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EDIT: From two very good answers I have decided to use isometric projection instead of my silly grid of cordinates.

I am doing a game entirely in canvas, and I find it quite troublesome right now.

I felt silly trying to post the grid. Here is the code with the grid on

Hastebin Link

Since I have all the grid cordinates, I am iterating the 2D array and turn each iteration into a vertex that I compare to the mouse vertex. My goal is to find the vertex closest to the mouse vertex. Instead all I am returning right now is (17,0) every time, no matter where I click. Do you have any idea why?

function mouse_click(ev) {
    var x = ev.clientX - c.offsetLeft;
    var y = ev.clientY - c.offsetTop;
    // Run click_grid


// Find the grid that is nearest the clicked cordinates.
function click_grid(xx,yy){
    var result = [];
    var result2 = [];
    var best = [0,0];
    var lastNode = [];
    var currentNode = 9000;
    for(var y = 0;y < 18; y++){
        for(var x = 0; x < 18; x++){
            // Distance = |P-E| = |(3,3)-(1,2)| = |(2,1)| = sqrt(2'2+1'2) = sqrt(5) = 2.23
            result = [grid.grid_x[y][x] - yy,grid.grid_y[y][x] - xx];
            result2 = [result[0] * result[0], result[1] * result[1]];
            currentNode = Math.sqrt(result2[0] + result2[1]);
            if(currentNode < lastNode){
                best = [y,x];
            lastNode = currentNode;
share|improve this question

closed as too localized by Byte56, bummzack, Sean Middleditch, Trevor Powell, Josh Petrie Mar 22 '13 at 15:19

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I think currentNode needs to start "OVER 9000!", it's currently equal to 9000. But seriously, I think this question is a bit too localized for the site. Since it's just a debugging issue with your code. You may want to ask a new question about what the best way to go about this might be, since your current method looks a little overkill. – Byte56 Mar 6 '13 at 22:08
I think you are right :) – Oliver Schöning Mar 6 '13 at 22:10
I create a new, better question – Oliver Schöning Mar 6 '13 at 22:23
up vote 1 down vote accepted

Judging from your grid, this is a simple isometric projection. Typically, we use linear algebra to figure out the coordinates, rather than iterating over all the grid coordinates.

For example: we know, based on your data, that the transformation looks something like this.

map (0,0) <-> screen (340,0)
map (0,1) <-> screen (360,10)
map (1,0) <-> screen (320,10)

We can derive the formula:

mapcoordinates = [-x/40+y/20+8.5, x/40+y/20-8.5 ]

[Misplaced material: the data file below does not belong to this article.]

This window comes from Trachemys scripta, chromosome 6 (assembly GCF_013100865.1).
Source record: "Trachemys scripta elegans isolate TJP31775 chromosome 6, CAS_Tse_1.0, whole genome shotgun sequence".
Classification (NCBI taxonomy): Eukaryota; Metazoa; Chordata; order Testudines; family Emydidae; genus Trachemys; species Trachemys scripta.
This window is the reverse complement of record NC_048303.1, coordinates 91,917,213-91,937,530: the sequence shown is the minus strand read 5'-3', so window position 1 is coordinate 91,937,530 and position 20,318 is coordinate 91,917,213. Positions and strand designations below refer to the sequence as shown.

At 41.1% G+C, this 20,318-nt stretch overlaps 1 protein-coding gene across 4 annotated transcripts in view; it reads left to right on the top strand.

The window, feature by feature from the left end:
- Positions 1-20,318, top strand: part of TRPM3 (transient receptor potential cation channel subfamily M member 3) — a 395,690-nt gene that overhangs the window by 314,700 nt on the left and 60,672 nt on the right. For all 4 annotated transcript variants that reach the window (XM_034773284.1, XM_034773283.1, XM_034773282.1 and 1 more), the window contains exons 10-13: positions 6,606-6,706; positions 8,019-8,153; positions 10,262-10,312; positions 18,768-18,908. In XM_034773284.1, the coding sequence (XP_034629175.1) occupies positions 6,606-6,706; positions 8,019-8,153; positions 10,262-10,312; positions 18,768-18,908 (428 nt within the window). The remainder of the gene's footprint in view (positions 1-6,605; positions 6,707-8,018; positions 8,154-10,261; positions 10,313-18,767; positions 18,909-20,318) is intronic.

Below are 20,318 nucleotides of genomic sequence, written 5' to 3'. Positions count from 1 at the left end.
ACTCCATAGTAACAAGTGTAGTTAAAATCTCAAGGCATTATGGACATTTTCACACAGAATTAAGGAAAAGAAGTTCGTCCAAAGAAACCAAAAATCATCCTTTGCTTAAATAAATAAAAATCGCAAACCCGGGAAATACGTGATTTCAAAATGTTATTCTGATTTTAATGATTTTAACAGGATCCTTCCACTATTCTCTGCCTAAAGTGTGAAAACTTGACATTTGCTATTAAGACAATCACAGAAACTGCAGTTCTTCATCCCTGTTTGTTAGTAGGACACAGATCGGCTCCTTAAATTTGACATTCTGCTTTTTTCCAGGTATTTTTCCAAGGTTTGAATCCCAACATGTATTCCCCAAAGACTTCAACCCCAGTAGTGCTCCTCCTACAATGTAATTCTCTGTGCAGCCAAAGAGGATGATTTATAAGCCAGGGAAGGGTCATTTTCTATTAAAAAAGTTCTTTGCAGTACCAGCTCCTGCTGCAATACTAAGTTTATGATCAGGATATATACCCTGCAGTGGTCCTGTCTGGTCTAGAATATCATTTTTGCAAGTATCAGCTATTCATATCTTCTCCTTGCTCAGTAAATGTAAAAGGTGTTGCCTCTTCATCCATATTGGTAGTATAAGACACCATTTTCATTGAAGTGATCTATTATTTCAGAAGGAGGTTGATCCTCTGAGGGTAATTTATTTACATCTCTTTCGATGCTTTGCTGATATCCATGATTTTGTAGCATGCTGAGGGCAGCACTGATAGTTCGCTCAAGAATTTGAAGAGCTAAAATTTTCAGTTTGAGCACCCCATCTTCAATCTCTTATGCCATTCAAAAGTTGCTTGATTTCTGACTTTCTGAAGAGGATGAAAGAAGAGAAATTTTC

for example, if you try out this code, it should alert the same results (sans bounds checking) I flipped x and y because of the choice of coordinates labels is reversed, and I added 0.5 and then converted to integer (>>0) to handle rounding to the "nearest" coordinate:

function click_grid(x,y) { 
   return [-y/40+x/20+9>>0,y/40+x/20-8>>0];
share|improve this answer
Does this mean.. I could avoid a messy grid like the one I have on the link and replace it with a 2 coordinate grid and do that calculation to find the positions? That would currently remove two of my 3 arrays. Which would be nice. – Oliver Schöning Mar 6 '13 at 23:28
yes, you don't need a grid of coordinates to search through. That's an extremely wrong way of doing isometric tiles. – Jimmy Mar 6 '13 at 23:29
Thank you! I was starting to think about using a Rectangle Polygon:… – Oliver Schöning Mar 6 '13 at 23:32
I do not fully grasp your example, I am going to to some google searches on isometric tiles and grid coordinates algebra. Does that sound like the correct thing to "google"? – Oliver Schöning Mar 6 '13 at 23:34
Yes, sounds about right. – Jimmy Mar 6 '13 at 23:40

I think you want to move lastNode = currentNode; inside the if like:

        if(currentNode < lastNode){
            best = [y,x];
            lastNode = currentNode;
share|improve this answer
No, then it would never loop through any nodes. – Oliver Schöning Mar 6 '13 at 21:57
currentNode is the distance from the mouse to the currentNode right? lastNode is the distance from the mouse to the previousNode in the list right? – pauld Mar 6 '13 at 22:02
If that's right, you want to initialize last node to something really large (9000), and move "lastNode = currentNode" inside the if statement. Otherwise I guess I don't understand what you are trying to do. – pauld Mar 6 '13 at 22:03
I did that now, it did actually change something although I don't see why it should, it is the best[array] that gets returned, all this did was reduce the amount of times lastNode changes ? – Oliver Schöning Mar 6 '13 at 22:07
"lastNode" should really be named "bestDistance" and "currentNode" is "currentDistance". So you only want to update the "bestDistance" if your current distance is better than your previous best distance. – pauld Mar 6 '13 at 22:11

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